'Wonders of the Solar System': Brian Cox Thinks About Life on Mars (no, not the TV show)

Today's cuppa: coffee on the set of ABC's "No Ordinary Family," which is about regular people with superpowers who are not aliens, like Superman, but ordinary folk who get zapped, like Spider-Man. Got it? Good. Moving on ...

21146_00_09_2MB.jpgScientists have discovered that there are several planets in our solar system and even more planets out there in the universe.

Many of the non-Earth worlds we've glimpsed to this point, whether through observation from the ground or through our robotic spacecraft and space-based telescopes, have plenty in common with Earth.

They can have atmospheres, rocks, night and day, mountains and valleys, vast plains and sheets of ice. They can even have weather. But what they don't have, at least not so far, is life, whether you're talking about baobab trees, blue whales, turkey vultures, bighorn sheep, tuna or microbes.

For the month of August, Science Channel has been running "Wonders of the Solar System," a series that combines experiential adventuring with computer graphics to help explain our nearest neighbors in space. Leading the charge is the show's host, Professor Brian Cox, a rock musician/physicist who evidently likes getting out of the lab once in a while.

20631_101.jpg(Speaking of labs, Cox splits his time between the University of Manchester in England, and CERN, a Switzerland-based particle-physics laboratory. It's not only the birthplace of the World Wide Web -- through the efforts of Tim Berners-Lee -- but is also home to the Large Hadron Collider, the world's biggest particle accelerator, which some people fear could create deadly antimatter or suck the planet into a black hole, or something equally scary. But fear not, because Cox says the exaggerated concerns are "a load of bollocks.")

The episode airing Wednesday, Aug. 25, is called "Dead or Alive," and looks at the universal forces of nature that create worlds but can also tear them apart.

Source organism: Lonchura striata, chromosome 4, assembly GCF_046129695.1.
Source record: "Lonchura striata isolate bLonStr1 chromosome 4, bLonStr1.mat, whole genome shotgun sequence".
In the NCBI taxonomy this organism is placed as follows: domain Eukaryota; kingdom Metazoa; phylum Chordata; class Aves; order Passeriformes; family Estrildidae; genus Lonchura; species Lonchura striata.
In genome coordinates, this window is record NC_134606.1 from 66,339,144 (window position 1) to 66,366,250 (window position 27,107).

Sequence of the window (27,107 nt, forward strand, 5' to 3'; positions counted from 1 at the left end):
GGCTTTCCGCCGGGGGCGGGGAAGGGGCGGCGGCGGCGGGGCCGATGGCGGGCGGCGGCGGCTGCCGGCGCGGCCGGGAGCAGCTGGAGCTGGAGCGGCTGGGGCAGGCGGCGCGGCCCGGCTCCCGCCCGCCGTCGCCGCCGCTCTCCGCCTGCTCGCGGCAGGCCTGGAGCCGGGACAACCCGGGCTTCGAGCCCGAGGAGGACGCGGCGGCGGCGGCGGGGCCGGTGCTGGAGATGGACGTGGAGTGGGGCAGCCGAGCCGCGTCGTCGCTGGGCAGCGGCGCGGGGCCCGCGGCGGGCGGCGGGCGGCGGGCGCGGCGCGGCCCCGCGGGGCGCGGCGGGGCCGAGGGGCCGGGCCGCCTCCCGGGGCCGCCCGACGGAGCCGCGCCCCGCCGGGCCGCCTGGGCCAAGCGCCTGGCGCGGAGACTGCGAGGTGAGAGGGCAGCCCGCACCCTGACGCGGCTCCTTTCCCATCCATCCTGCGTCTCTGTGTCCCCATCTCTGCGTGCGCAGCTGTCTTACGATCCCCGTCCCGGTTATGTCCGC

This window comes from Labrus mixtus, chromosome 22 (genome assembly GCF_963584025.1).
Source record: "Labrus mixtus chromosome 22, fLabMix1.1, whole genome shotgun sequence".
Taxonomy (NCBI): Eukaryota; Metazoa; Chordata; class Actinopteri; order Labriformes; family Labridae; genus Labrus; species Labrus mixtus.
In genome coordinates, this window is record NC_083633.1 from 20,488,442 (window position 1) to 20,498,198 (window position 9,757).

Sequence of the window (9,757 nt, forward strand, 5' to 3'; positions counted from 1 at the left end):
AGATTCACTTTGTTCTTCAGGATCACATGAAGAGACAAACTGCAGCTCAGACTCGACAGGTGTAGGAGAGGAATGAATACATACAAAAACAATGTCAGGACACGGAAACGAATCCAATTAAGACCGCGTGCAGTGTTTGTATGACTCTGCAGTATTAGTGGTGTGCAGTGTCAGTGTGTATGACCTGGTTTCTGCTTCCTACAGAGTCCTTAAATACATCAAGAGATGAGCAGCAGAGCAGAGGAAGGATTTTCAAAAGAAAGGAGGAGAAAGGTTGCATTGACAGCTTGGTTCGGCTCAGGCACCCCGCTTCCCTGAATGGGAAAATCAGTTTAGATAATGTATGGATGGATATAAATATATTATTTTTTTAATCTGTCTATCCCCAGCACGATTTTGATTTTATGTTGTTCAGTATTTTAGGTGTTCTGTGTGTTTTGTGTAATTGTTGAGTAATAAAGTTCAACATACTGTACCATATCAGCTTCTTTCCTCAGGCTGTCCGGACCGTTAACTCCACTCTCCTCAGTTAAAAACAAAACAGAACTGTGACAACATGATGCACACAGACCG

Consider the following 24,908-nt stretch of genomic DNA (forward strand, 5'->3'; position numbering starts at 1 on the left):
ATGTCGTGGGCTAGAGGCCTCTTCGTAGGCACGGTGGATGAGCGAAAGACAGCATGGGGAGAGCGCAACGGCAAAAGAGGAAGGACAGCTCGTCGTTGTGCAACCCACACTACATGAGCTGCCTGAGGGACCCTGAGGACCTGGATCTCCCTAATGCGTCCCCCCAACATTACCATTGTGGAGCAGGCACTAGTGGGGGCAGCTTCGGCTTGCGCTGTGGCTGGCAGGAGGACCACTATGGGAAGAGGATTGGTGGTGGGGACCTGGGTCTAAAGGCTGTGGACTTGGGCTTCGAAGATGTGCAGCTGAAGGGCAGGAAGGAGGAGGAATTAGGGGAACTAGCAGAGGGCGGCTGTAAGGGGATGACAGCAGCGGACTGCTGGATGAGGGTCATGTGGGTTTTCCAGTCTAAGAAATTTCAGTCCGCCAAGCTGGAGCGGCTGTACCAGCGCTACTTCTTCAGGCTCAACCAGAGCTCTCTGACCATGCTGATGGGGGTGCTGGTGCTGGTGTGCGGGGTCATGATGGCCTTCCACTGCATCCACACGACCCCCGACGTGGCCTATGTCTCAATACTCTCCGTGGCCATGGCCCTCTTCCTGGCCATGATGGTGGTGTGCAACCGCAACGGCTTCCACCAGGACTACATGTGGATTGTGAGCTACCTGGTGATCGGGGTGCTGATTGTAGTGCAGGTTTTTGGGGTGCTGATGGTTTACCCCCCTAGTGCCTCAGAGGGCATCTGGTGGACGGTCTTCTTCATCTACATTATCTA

That may sound extremely cool and dramatic, and it is, but Cox's favorite episode of the series is the finale, airing Sept. 1.

It's called "Aliens," and it looks at the possibility of life on other planets, which seems a tad more plausible when one considers the rather implausible conditions under which life exists here on Earth.

Take, for example, the snotites (pronounced "snot-ites").

"We filmed in a cave in Mexico," says Cox. "It's an incredible place, which is full of hydrogen sulfide. You get these organisms, which are called snotites. They look like snot, and they drip down from the tops of caves.

"Their respiration process is hydrogen sulfide plus oxygen goes to sulfuric acid. They drip a combination of sulfuric acid. It tested it, and it's PH zero. It's quite strong. They're the most alien organism you can imagine, in a way."


He also went deep into the sea to observe bacteria that live on geothermal vents so far down that no light penetrates.

"There are carpets of bacteria,"
Cox says, "that are living off the geothermal vents instead of using sunlight."

Cox says that one of the requirements for life is water (along with an electron donor, a sort of battery or energy source), and there is plenty of that in the ocean. But the water doesn't have to be liquid, at least not all of it.

"We also filmed in the last one, in a glacier in Iceland," Cox says. "We took an ice-core 21146_05_06_43MB.jpg sample, and you find organisms living in this glacier. These little things secrete antifreeze, which melts a little bit of water around them.

"So the glacier is an ocean to these things, because they can melt their own water."


And it gets even weirder.

"There's a gold mine in South Africa," says Cox, "where there's uranium in the rocks. The radioactive decay of the uranium splits water into hydrogen and oxygen, and the hydrogen is the electron donor. So, instead of the sun, they're living off the uranium in the rock."

While Cox says he came away convinced that life could exist anywhere given the right conditions, that doesn't necessarily mean he knows for sure if those conditions exist anywhere else -- such as Mars, for instance.

"The thing is," he says, "we're not remotely sure if there's life on Mars until we go there. I would think it's one of the most urgent questions in our society -- is there life on another planet? Are we alone in the universe?"


Asked if it's likely, given the robustness and persistence of life on Earth, that it never happened on another planet, Cox says, " Science is about investigating, so you can't answer that question until you see an example of it evolving twice, emerging twice.

"But we can answer that questions. It's one of the few great questions of the universe that we can actually answer."


And he'd like us to get to it.

"All the best science theories have got an agenda," Cox says, "and for me, it's that exploration is not a luxury. It's an absolute necessity."

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